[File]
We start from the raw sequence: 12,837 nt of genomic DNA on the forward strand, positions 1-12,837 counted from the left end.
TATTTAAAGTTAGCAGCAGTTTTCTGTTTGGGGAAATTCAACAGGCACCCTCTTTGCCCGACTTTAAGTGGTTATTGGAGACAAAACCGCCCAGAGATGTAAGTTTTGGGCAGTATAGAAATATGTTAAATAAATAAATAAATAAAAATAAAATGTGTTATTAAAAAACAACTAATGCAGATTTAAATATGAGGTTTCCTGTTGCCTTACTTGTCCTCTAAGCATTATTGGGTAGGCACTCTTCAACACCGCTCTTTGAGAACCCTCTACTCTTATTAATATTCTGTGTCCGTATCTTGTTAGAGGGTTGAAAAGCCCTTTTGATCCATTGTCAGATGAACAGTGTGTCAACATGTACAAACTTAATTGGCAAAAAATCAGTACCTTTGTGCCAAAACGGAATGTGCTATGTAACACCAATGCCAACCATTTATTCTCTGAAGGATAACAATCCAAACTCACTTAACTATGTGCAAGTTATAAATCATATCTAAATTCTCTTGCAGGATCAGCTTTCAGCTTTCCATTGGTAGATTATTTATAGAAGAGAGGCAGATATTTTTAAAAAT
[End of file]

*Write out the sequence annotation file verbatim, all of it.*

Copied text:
We start from the raw sequence: 12,837 nt of genomic DNA on the forward strand, positions 1-12,837 counted from the left end.
TATTTAAAGTTAGCAGCAGTTTTCTGTTTGGGGAAATTCAACAGGCACCCTCTTTGCCCGACTTTAAGTGGTTATTGGAGACAAAACCGCCCAGAGATGTAAGTTTTGGGCAGTATAGAAATATGTTAAATAAATAAATAAATAAAAATAAAATGTGTTATTAAAAAACAACTAATGCAGATTTAAATATGAGGTTTCCTGTTGCCTTACTTGTCCTCTAAGCATTATTGGGTAGGCACTCTTCAACACCGCTCTTTGAGAACCCTCTACTCTTATTAATATTCTGTGTCCGTATCTTGTTAGAGGGTTGAAAAGCCCTTTTGATCCATTGTCAGATGAACAGTGTGTCAACATGTACAAACTTAATTGGCAAAAAATCAGTACCTTTGTGCCAAAACGGAATGTGCTATGTAACACCAATGCCAACCATTTATTCTCTGAAGGATAACAATCCAAACTCACTTAACTATGTGCAAGTTATAAATCATATCTAAATTCTCTTGCAGGATCAGCTTTCAGCTTTCCATTGGTAGATTATTTATAGAAGAGAGGCAGATATTTTTAAAAAT